Using Vectors without a Vector Database

Simson Garfinkel -
Using Vectors without a Vector Database

“You Do Not Need a Vector Database” is the provocative title of a recent blog post (with code) by Dr. Yucheng Low, co-founder of XetHub. In this post, I’ll explain what a vector database is, why Dr. Low says you don’t need one, and provide context to Dr. Low’s answer.


To make sense of Dr. Low’s article, it’s important to understand why vectors of numbers have become such an important tool for search systems and why that popularity can translate into unnecessary expense for organizations that deploy vector-based systems. 

Vectors of Numbers 

The word “vector” in computer programming means “a sequence of numbers.” For example, this vector represents the location of The White House in Washington DC:

[38.897957, -77.036560]

While this vector represents characteristics of an electric vehicle:

[38990, 175, 341, 2]

Both of these vectors represent a point in some mathematical space. The first vector represents the location of the White House in a 2-dimensional space where the first dimension is the latitude and the second dimension is the longitude. The second vector represents the price,  range improvement with a 15-minute charge, the total range, and the number of motors for an electric vehicle (in this case, a Tesla Model 3).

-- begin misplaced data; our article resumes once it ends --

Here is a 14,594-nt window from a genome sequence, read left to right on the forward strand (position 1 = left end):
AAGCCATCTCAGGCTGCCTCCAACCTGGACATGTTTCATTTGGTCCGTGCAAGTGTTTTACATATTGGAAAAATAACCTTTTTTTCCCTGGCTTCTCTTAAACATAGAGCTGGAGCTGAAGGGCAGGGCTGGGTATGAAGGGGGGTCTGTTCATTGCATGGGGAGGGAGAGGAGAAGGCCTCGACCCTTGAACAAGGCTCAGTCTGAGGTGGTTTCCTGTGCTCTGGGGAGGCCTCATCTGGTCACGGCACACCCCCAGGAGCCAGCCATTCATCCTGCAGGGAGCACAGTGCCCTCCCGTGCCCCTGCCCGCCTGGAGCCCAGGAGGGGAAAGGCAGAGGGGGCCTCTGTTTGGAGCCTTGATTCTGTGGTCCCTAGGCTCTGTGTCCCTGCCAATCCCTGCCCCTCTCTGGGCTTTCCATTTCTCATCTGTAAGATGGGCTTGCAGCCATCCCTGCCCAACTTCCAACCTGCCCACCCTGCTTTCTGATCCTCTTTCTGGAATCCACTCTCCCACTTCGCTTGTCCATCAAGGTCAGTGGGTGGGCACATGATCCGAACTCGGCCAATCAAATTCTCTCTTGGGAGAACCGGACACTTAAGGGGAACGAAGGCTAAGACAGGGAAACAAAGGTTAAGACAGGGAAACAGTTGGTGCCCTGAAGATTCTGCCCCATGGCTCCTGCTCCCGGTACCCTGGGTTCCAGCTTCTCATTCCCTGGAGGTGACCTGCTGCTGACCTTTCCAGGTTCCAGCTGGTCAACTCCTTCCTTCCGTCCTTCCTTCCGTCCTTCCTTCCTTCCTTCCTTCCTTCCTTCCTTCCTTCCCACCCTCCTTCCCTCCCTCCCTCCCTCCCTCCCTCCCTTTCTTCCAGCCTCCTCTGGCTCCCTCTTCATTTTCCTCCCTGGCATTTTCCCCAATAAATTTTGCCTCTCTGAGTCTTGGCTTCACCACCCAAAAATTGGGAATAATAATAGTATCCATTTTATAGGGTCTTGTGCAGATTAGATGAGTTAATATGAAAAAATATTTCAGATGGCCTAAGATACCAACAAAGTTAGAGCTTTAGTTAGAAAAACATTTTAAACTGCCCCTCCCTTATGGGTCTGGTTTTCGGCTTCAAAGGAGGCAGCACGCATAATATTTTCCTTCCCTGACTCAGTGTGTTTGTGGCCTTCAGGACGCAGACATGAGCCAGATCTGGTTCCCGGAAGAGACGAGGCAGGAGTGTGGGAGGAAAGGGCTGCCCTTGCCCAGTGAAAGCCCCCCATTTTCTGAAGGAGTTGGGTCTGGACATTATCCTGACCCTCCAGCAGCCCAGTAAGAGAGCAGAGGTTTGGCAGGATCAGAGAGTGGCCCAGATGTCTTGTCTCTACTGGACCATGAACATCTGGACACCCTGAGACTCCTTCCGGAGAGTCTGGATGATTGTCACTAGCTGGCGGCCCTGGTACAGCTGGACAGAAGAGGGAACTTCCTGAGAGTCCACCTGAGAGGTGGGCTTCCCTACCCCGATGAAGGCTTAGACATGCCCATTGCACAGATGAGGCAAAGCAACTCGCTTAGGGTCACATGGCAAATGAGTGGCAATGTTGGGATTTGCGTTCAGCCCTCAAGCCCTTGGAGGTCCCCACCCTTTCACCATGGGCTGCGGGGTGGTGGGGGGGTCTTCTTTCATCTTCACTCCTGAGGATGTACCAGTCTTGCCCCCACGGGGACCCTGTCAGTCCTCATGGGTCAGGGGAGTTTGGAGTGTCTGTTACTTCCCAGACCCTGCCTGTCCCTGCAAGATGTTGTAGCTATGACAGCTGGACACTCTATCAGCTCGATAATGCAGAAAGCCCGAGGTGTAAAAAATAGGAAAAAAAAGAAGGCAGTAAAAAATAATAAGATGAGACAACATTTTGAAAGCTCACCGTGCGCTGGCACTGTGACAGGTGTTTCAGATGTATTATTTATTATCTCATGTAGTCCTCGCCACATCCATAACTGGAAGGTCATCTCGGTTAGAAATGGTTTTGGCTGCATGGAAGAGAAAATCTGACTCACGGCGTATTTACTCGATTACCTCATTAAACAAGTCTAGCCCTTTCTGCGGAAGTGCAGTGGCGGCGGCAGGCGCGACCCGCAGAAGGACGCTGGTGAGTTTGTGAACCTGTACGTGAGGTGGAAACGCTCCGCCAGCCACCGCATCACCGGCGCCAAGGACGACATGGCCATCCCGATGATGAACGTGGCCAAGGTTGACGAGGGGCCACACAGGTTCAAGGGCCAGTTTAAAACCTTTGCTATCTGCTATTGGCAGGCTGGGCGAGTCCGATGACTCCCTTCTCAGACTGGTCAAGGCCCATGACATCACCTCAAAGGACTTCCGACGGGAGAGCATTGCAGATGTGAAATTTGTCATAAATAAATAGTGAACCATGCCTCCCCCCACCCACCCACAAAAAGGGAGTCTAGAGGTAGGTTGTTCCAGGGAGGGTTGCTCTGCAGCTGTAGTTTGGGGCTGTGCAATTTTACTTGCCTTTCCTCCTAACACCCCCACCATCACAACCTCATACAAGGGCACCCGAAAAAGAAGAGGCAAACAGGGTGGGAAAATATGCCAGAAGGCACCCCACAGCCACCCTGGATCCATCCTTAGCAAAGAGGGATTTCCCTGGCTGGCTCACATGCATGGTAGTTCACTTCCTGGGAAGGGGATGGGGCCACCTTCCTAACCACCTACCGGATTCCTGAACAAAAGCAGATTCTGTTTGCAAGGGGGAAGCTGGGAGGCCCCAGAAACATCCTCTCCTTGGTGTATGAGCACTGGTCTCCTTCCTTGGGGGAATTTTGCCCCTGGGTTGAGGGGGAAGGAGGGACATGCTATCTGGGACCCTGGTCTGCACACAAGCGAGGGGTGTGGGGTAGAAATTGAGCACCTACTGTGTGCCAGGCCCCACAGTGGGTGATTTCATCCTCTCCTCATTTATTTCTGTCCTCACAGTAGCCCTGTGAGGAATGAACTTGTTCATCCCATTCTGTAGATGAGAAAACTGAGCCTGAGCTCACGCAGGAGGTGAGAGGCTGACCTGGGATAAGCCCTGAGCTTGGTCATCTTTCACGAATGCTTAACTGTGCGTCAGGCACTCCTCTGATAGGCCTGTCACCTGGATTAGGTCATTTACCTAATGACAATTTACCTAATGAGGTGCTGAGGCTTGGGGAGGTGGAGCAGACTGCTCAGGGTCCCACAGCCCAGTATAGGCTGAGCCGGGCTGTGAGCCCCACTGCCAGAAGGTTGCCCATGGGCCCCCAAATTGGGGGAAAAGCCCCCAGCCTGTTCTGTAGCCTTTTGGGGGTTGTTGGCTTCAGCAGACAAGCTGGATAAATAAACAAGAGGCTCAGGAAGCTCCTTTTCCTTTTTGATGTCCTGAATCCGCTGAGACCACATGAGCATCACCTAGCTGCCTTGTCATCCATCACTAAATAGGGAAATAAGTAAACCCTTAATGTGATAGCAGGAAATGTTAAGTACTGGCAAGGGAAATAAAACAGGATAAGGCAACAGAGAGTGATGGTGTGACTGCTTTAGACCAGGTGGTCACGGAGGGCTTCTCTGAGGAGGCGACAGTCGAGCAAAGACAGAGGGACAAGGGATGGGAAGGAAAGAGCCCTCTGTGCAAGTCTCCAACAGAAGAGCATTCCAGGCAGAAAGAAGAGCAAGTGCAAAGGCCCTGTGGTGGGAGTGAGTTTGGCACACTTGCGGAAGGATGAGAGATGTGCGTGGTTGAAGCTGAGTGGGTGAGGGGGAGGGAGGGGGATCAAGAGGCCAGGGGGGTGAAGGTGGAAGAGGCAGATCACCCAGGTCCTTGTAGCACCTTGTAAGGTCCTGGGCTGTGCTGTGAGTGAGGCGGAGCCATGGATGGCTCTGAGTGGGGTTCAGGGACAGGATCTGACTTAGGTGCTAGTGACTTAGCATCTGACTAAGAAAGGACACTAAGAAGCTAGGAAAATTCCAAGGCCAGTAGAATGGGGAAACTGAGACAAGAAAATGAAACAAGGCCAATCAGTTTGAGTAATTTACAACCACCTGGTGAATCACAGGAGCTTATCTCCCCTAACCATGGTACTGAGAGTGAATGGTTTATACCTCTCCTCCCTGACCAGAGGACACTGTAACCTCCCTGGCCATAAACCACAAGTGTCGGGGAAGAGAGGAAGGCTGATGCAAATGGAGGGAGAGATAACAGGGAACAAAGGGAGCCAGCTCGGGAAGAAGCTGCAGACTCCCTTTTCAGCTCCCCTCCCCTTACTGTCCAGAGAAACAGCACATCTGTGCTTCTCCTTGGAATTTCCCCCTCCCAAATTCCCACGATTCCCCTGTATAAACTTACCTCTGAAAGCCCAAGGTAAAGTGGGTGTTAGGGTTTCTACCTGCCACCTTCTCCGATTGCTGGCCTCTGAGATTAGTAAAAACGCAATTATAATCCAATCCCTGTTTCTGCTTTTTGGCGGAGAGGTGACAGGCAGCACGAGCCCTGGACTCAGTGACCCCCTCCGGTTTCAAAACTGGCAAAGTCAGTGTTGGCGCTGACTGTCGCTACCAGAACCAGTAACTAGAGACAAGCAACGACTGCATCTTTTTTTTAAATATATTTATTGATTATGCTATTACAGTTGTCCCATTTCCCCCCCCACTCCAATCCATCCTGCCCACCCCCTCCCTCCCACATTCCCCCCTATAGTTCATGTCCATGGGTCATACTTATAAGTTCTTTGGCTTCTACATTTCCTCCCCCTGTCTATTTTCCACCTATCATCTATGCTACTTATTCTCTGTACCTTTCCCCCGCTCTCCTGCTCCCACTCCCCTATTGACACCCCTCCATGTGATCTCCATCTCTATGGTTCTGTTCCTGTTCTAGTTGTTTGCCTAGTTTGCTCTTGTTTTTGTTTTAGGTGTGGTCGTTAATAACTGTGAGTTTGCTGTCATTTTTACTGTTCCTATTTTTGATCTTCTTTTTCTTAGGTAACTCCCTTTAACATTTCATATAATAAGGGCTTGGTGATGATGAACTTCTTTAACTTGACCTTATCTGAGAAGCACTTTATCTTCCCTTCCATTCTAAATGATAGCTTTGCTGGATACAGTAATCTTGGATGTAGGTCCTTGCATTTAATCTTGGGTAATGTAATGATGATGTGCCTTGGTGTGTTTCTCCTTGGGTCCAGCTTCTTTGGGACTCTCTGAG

Clearly, context is required to understand the content and meaning of a vector.

Bags of Words

For the first few decades of text processing, one common way to represent the contents of a document was with a vector where each number represented the number of times a specific word appeared in the text: the first element in the vector might count the word “the” (the most common word), the second “be” (the second most common word), and so on.

This is sometimes called a “bag of words” approach because the vector doesn’t represent the order in which the words occur: it’s as if you wrote each of the document’s words onto a note card and put them all into a bag. The sentences “I quite like chocolate ice cream” and “I cream the ice like chocolate” each have the same bag-of-words representation, even though they have very different meanings.